North American Birds

VOLUME 69 NO3 2016

A Quarterly Journal of Ornithological Record Published by the American Birding Association. The mission of the journal is to provide a complete overview of the changing panorama of our continent’s birdlife.

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Page 106 of 211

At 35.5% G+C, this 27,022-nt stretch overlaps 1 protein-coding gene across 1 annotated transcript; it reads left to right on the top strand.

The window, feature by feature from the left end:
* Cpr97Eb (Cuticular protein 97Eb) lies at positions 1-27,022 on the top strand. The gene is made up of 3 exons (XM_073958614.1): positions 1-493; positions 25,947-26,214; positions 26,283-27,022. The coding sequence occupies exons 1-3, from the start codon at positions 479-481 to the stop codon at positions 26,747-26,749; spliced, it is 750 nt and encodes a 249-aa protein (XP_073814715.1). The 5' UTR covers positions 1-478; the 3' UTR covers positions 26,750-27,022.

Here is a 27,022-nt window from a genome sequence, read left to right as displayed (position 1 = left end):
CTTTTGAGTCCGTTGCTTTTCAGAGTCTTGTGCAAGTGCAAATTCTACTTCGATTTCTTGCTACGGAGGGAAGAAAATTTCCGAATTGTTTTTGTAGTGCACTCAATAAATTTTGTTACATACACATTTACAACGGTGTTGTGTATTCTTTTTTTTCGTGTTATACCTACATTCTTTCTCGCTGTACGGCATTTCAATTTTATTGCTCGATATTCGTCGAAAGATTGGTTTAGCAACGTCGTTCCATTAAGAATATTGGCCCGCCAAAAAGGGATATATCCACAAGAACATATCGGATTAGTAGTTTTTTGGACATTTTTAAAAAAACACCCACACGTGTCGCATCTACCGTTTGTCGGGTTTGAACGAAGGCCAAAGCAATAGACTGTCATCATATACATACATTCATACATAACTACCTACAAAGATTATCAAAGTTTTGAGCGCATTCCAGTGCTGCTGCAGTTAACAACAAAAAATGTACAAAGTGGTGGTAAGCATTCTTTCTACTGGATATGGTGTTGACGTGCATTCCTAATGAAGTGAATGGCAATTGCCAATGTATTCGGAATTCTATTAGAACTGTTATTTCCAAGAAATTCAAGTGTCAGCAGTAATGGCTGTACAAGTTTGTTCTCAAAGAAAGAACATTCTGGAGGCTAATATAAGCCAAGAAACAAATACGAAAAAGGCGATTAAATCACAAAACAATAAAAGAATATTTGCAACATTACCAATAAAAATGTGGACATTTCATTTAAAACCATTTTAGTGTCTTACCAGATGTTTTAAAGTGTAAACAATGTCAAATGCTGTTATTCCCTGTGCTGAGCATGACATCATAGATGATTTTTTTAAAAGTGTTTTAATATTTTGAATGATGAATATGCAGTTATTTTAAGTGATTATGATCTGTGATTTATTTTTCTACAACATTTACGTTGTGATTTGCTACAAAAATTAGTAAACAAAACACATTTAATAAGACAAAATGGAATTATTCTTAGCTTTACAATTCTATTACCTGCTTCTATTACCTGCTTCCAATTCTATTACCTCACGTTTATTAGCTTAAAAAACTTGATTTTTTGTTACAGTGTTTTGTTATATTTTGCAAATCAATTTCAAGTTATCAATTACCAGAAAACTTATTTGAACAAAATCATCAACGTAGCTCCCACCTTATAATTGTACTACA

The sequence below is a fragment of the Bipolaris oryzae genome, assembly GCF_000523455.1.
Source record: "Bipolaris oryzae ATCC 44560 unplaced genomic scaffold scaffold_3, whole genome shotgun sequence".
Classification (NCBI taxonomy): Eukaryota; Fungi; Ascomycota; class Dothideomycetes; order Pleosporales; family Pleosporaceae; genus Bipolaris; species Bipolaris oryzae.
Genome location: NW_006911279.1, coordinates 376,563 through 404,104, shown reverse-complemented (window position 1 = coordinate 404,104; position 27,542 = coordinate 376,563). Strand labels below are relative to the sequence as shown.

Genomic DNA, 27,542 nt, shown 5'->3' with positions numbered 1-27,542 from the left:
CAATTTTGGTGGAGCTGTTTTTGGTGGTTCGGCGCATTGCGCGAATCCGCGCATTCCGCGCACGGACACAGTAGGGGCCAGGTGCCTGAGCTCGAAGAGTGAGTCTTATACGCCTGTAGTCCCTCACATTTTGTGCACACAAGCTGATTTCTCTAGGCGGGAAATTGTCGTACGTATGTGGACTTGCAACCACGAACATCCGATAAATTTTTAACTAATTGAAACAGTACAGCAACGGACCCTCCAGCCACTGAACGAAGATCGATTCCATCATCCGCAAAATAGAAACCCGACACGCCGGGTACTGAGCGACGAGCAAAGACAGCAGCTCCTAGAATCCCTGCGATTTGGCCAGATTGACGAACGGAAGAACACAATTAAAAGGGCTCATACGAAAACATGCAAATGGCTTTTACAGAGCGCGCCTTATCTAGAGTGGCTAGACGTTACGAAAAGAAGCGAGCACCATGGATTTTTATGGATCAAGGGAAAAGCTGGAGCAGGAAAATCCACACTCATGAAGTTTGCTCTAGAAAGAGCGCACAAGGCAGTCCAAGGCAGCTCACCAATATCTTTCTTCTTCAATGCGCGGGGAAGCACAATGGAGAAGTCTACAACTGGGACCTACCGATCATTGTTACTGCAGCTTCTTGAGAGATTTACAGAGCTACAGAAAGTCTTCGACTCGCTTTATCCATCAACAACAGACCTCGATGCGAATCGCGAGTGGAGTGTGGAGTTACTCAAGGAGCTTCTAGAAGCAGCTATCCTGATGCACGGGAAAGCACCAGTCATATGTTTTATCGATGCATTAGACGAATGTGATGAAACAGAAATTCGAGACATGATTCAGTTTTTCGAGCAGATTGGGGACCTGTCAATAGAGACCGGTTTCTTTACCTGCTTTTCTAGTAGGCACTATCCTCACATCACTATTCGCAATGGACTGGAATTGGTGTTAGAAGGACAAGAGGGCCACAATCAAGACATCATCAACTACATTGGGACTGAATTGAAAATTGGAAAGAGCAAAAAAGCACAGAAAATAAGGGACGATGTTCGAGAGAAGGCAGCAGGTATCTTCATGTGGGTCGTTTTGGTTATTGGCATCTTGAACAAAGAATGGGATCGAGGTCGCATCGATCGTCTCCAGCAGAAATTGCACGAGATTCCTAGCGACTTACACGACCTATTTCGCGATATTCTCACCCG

V O L U M E 6 9 ( 2 0 1 6 ) • N U M B E R S 3 / 4 417 A L A B A M A & M I S S I S S I P P I Monte Sano S.P., Madison 26-28 Apr (MSG, JG) and one at Birmingham, Jefferson 2 May (GDJ, RSD). The Common Nighthawk seen at Co - lumbus, Lowndes, MS 15 Apr was locally early by three days (GS). The only reported Olive-sided Flycatcher was at Fort Morgan 26 Apr (MJJ). New spring T.V. high counts for both Eastern Wood-Pewee (72) and Acadian Flycatcher (10) were estab - lished 2 May during the Wheeler spring count (m.ob.). A singing Willow Flycatcher was at Columbus Lake, Clay, MS 29 May (TLS), the second year in a row at this location. The bird continued into the summer season, where it established apparently a second nesting record for this site. Eastern Phoebes were well repre - sented by the 89 counted during a Birming- ham, Jefferson, AL area count 25 Apr (m.ob.), a new spring M.R. high count. Continuing from winter, the Say's Phoebe at Mississippi State University south farm, Oktibbeha was last seen 4 Apr (m.ob.), furnishing only the ninth Mississippi record for the species. An ad. male Vermilion Flycatcher was present at the Dau - phin airport 16-19 Apr (SH, LZ, m.ob.). A new Great Crested Flycatcher high spring count of 78 was documented during an area count on Wheeler 2 May (m.ob.). Four reports of single Western Kingbirds were submitted, two each from Alabama and Mississippi spanning 6 Mar through 8 May. Another new T.V. record was set 2 May during the Wheeler spring count when 160 Eastern Kingbirds were counted by participating parties (m.ob.). Gray Kingbirds returned to at least two locations this season on Dauphin 19 Apr–7 May (m.ob.), but breeding status was not reported and may be tenuous. Locally rare, a pair of Scissor-tailed Flycatchers returned apparently to attempt nesting again near Artesia, Lowndes, MS 5 May (JH, TLS, MS, m.ob.); three prior nesting attempts by the spe - cies in 1989, 2002, and 2013, all failed. A new T.V. record was set 2 May during the received spanning the tight window of 19-26 Apr (m.ob.). A Long-billed Curlew at Ocean Springs, Jackson 22 Apr (m.ob.) was a rare treat for coastal Mississippi observers, as was the inland Marbled Godwit at Catalpa Creek Bot - toms, Lowndes 25 Apr (TLS, MS, ph. RL, ph. JH, m.ob.). The male Ruff at Catalpa Creek Bottoms, Lowndes 25 Apr furnished the first lo - cal and only eleventh Mississippi record (TLS, MS, ph. RL, m.ob.). Four reports each of single Buff-breasted Sandpipers were received from our Region, where the species is uncommon in spring (m.ob.). A Semipalmated Sandpiper at Noxubee 21 Apr was a local early arrival by four days (TLS). Two Bonaparte's Gulls at Blakeley 17-20 May (KC) established a new late G.C. record. The imm. Iceland Gull seen 6 May at the Magnolia Springs landfill, Baldwin provided a new late Alabama record (ph. KC); this may have been the same individual found during the winter season at the same location. A first-cycle Glau - cous Gull was discovered 21 Apr at the Mag- nolia Springs landfill, providing a rare spring record (BCG). An ad. Great Black-backed Gull was at West Ship Island, Harrison, MS 14 Mar (m.ob.). The species is only occasionally found in Mississippi. Providing an early local spring record by three days, a Black Tern was at Ca - talpa Creek Bottoms, Lowndes, MS 25 Apr (JH, TLS, MS). Visitors to West Ship Island, Har - rison, MS 13 May found 800 Sandwich Terns, an excellent coastal count (OG, DR). A notable concentration of 1296 Black Skimmers was at Moses Pier, Harrison, MS 22 Mar (DR), where similar spring gatherings have been noted dur - ing previous years. DOVES THROUGH FINCHES Eighteen White-winged Doves were counted at a private home in Escambia, AL 4 Apr (CW); the species is becoming more and more expected inland throughout our Region. Though much rarer, Inca Dove continues to be found at scat - tered locations across our Region. It remains unclear if the expansion is continuing, has now peaked, or may be even receding. Spanning the season, reports were received from five Missis - sippi counties, four of which were coastal or in the Delta. The 4 seen at a private residence in Pascagoula, Jackson 3 Mar (BJ) represented the highest count for our Region this season. Rarely found in the M.R., a Common Ground- Dove was a surprise in Jefferson 25 Apr (SSH, ph. DPG). A Yellow-billed Cuckoo in Lowndes, MS 15 Apr was an early local arrival by one day (PM). Black-billed Cuckoos typically pass through our Region undetected except along the coast, where migrant traps concentrate them with other spring travelers; notable were the two inland observations in Alabama: one at American Bitterns made their stealthy presence known only at two Alabama loca - tions: one was at Saginaw, Shelby 3-25 Apr (RLK), and up to 4 were at Eufaula N.W.R. 7 Mar–26 Apr (JAT, BK, GEH). Wader popula - tions and distribution evidently increased this season; several previous local maximum counts were broken. Great Blue Herons were well represented by the 35 found at Eufaula N.W.R. 9 May, a new spring I.C.P. high (JAT). Great Egrets also broke old records at Eufaula N.W.R. (new I.C.P. spring total, 150 counted 9 May, JAT) and on Cat Island n. of Dauphin (new spring G.C. total, 65 found 21 May, MW, m.ob.). Up to 19 Snowy Egrets, a new spring T.V. maximum count, were found at Leighton, Colbert 3-14 May (DJS, JTG). Little Blue Her - ons were also much in evidence 21 May, when 90 were counted on Isle aux Herbes, Mobile, a new spring G.C. high count (MW). Impressive Tricolored Heron concentrations were noted 21 May on both Isle aux Herbes and Cat Is - land, with a total of 250 between these loca- tions (MW). The Cattle Egret 14 Mar at Wheel- er tied the previous record early arrival for the T.V. (RLK, RJK). An ad. Black-crowned Night- Heron was early 18 Apr to Noxubee, breaking the previous arrival record by five days (TLS); a count of 21 (mostly ads.) later in the season 23 May led to suspicions of nesting, but breeding was not confirmed (TLS, MS, JH). The flock of 7 ad. Glossy Ibis at Guntersville Dam, Marshall 10 Apr (ph. AH) furnished a new spring T.V. high count. Up to 2 Swallow-tailed Kites were found 18- 19 Apr at Noxubee, where the species is locally rare (TLS, MS, BC, JH, m.ob.); the appearance provided only the second spring local record. A light-morph Swainson's Hawk seen at Hat - tiesburg, Forrest, MS 21 Apr (ph. LB) was an unexpected but welcome find. The species is only casual in the state. Purple Gallinules were much in evidence 23 Apr–12 May at Nox - ubee, where up to 9 ads. were enjoyed (TLS, MS, JH, m.ob.); the species is a rare but regu - lar nester only at this location in Mississippi. Late records were set 2 May at two T.V. loca - tions by single Sandhill Cranes at Leighton, Colbert (PDK, m.ob.) and Wheeler (HD, DB, NC, BW). Locally rare and furnishing only the eighth spring record was the Black-necked Stilt discovered 26 Apr at Catalpa Creek Bottoms, Lowndes, MS (ZL, TH, JH). Very few American Golden-Plover observations were submitted this season. Notable were the passage flocks at Buck Island Rd., Tunica, MS, where a maxi - mum of 618 was counted 21-22 Mar (HM, CE), and the late individual 2 May at Leighton, Colbert , AL (PDK, m.ob.). Four reports each of single Upland Sandpipers, two from inland Al - abama and two from inland Mississippi, were Sooty Terns have nested sporadically on the outer coast of Alabama in recent years. While Mississippi has no documented breeding records, this individual seen 10 June 2015 at West Ship Island, Harrison County was notable as being one of the few summer season sightings for the state not associated with a tropical disturbance. Photograph by Erik Enbody.